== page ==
An international team of geologists from the Woods Hole Oceanographic Institute (WHOI) has discovered anomalous geochemical compositions under Panama: there is an unexpected tunnel of 1,609 kilometers under the earth’s surface that would connect the Galapagos Islands with Panama and through which magma can flow, as they found magmatic samples formed more than 1,500 kilometers away, material that was blown away thanks to a “mantle wind” that blows under the earth’s crust.
The scientists used helium isotopes and other fluid and rock geochemical data to show that the volcanic material comes from the Galapagos plume.
“The lateral transport of material from the plume represents a little-studied mechanism that disperses enriched geochemical signatures in mantle domains away from the plumes,” explains David Bekaert, a postdoctoral fellow at WHOI and lead author of the study published in the journal Proceedings of the National. Academy of Sciences. “We can compare volcanic systems with the body of a living organism; when the organism bleeds, it is like magma that comes out of the Earth. And you can measure the composition of that magma, just like you can measure a blood type. In this In the study, we measure an unexpected composition of volcanic gas, kind of like when a human has a rare blood type. In the case of Earth, we then try to explain where it came from in terms of deep geological processes. “
The hottest material that comes from the deepest layer of the Earth rises above the Galapagos plume, responsible for volcanism and the formation of the Galapagos archipelago. Once it begins to travel in the shallow mantle, some material also moves laterally, extending into Central America.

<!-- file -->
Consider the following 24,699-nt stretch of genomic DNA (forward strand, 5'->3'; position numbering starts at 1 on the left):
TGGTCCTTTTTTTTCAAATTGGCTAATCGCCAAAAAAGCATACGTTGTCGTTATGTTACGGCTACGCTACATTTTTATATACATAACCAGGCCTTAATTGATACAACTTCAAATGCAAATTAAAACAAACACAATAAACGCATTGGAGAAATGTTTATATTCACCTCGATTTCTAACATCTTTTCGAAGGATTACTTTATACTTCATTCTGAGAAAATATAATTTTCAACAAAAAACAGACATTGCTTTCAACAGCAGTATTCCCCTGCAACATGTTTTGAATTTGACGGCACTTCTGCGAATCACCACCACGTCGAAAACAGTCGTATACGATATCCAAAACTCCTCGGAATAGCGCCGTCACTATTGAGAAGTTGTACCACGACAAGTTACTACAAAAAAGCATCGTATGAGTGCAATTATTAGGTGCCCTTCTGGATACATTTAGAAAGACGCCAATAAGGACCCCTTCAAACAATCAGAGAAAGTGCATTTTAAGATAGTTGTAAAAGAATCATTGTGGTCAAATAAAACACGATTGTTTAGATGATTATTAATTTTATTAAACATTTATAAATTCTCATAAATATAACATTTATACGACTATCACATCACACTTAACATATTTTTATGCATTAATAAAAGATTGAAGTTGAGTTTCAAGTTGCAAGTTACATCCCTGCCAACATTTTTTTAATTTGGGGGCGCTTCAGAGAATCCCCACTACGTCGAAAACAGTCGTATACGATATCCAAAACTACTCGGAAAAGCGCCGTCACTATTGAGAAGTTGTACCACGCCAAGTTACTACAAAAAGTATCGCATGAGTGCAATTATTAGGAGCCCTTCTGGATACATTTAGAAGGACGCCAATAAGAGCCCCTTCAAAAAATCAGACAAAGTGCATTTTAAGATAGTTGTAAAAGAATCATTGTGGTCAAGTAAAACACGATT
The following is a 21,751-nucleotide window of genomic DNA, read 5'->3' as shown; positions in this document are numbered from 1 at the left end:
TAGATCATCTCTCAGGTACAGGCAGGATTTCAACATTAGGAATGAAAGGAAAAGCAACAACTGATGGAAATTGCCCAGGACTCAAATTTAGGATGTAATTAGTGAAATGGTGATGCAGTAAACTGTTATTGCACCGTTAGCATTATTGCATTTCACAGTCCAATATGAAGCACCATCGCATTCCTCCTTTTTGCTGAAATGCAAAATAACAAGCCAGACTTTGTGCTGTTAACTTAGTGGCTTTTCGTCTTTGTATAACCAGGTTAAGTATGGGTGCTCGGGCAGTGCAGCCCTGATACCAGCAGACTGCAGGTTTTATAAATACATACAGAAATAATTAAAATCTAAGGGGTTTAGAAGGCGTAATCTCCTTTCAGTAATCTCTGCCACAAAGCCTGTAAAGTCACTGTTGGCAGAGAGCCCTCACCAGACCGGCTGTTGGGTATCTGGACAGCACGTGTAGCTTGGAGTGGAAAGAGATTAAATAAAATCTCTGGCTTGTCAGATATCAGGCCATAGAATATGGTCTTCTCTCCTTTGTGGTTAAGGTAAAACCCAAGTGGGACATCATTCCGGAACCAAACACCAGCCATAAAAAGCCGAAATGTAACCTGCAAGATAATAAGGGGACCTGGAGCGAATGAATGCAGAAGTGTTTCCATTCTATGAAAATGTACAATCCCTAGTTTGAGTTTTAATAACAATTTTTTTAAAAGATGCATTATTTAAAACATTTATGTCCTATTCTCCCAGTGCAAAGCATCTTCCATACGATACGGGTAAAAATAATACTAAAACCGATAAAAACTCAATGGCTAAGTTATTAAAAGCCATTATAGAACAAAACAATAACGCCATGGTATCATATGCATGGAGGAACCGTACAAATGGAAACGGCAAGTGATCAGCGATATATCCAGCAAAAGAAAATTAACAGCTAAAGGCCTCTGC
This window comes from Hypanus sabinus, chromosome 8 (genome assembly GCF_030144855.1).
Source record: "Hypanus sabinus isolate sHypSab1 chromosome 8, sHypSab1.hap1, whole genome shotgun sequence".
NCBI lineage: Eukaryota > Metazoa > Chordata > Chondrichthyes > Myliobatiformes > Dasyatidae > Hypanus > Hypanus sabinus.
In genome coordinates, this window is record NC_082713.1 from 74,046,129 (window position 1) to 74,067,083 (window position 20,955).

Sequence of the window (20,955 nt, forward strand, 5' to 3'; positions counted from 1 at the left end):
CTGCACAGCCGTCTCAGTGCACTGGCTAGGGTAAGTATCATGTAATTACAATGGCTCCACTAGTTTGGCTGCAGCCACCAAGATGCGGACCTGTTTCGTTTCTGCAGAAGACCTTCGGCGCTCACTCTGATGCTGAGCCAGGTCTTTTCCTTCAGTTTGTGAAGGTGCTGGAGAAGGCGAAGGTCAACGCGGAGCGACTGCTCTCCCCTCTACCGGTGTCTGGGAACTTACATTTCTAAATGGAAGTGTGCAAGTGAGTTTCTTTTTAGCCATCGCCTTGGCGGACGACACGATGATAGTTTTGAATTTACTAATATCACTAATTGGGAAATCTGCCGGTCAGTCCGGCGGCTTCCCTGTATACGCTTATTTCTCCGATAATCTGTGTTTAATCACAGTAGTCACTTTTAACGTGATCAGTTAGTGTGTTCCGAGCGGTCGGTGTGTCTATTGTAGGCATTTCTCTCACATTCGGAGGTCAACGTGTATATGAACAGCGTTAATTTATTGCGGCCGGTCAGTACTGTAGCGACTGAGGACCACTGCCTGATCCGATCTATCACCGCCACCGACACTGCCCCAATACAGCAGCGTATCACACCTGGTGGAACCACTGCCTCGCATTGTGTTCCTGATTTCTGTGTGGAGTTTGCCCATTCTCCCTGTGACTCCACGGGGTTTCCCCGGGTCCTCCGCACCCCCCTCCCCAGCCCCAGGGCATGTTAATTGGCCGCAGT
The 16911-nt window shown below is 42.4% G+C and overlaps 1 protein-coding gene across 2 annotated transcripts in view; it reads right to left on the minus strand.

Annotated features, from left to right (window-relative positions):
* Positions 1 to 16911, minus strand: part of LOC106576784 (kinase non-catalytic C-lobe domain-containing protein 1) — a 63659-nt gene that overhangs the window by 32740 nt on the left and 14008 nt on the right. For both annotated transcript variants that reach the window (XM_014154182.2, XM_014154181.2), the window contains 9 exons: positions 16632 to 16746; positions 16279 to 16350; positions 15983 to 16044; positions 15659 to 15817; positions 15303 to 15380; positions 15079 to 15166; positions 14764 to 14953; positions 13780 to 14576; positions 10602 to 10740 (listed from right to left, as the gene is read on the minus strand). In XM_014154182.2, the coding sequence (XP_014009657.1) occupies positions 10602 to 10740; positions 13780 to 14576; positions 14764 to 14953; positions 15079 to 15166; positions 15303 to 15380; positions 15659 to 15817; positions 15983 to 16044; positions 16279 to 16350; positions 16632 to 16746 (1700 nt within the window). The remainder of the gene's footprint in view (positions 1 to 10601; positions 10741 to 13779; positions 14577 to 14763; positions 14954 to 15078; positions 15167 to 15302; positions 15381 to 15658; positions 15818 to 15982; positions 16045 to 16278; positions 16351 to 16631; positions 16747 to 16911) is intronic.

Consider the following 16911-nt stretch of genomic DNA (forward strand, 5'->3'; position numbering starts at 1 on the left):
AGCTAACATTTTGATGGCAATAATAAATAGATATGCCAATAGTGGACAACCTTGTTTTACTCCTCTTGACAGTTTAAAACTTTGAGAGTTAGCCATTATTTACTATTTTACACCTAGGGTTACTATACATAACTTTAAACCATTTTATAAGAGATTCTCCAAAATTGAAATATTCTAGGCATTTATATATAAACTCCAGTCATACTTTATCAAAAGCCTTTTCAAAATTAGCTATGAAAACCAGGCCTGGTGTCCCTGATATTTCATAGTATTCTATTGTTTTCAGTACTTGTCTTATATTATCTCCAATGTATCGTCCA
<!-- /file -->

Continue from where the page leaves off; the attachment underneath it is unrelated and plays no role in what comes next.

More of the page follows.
This passage, located about 100 km below the Earth’s surface, can allow a flow of mantle materials to travel from under the Galapagos Islands to under Panama, something that represents a form of transport never before discovered on our planet. and which could help explain why Panama has very few active volcanoes.
The chemical observations were combined with geophysical images of the deep interior of the Earth to identify the source and direction of this “mantle wind.”
The geology of this area is very curious. Both Panama and the Galapagos are on microplates surrounded by larger tectonic plates. These larger plates have a subduction zone where they meet continental regions, and the plates sink deeper into the mantle. Usually this region sinks deep enough to block lateral movement of the material. But the Panama plate acts as a “slab window” so the material can flow past the subduction area.
This discovery of the lateral transport of exotic and deep material through Earth’s interior could have far-reaching implications for scientists’ understanding of the chemical evolution of our planet over geological time. The discovered mantle flow is poorly studied, but there are other unexplained anomalies in the mantle chemistry around the world . The researchers hope to conduct a similar analysis in Chile and, at some point, expand this method around the world because it is something that no one had thought of before.
Referencia: David V. Bekaert, Esteban Gazel, Stephen Turner, Mark D. Behn, J. Marten de Moor, Sabin Zahirovic, Vlad C. Manea, Kaj Hoernle, Tobias P. Fischer, Alexander Hammerstrom, Alan M. Seltzer, Justin T. Kulongoski, Bina S. Patel, Matthew O. Schrenk, Sæmundur A. Halldórsson, Mayuko Nakagawa, Carlos J. Ramírez, John A. Krantz, Mustafa Yücel, Christopher J. Ballentine, Donato Giovannelli, Karen G. Lloyd, Peter H. Barry. High 3He/4He in central Panama reveals a distal connection to the Galápagos plume. Proceedings of the National Academy of Sciences, 2021; 118 (47): e2110997118 DOI: 10.1073/pnas.2110997118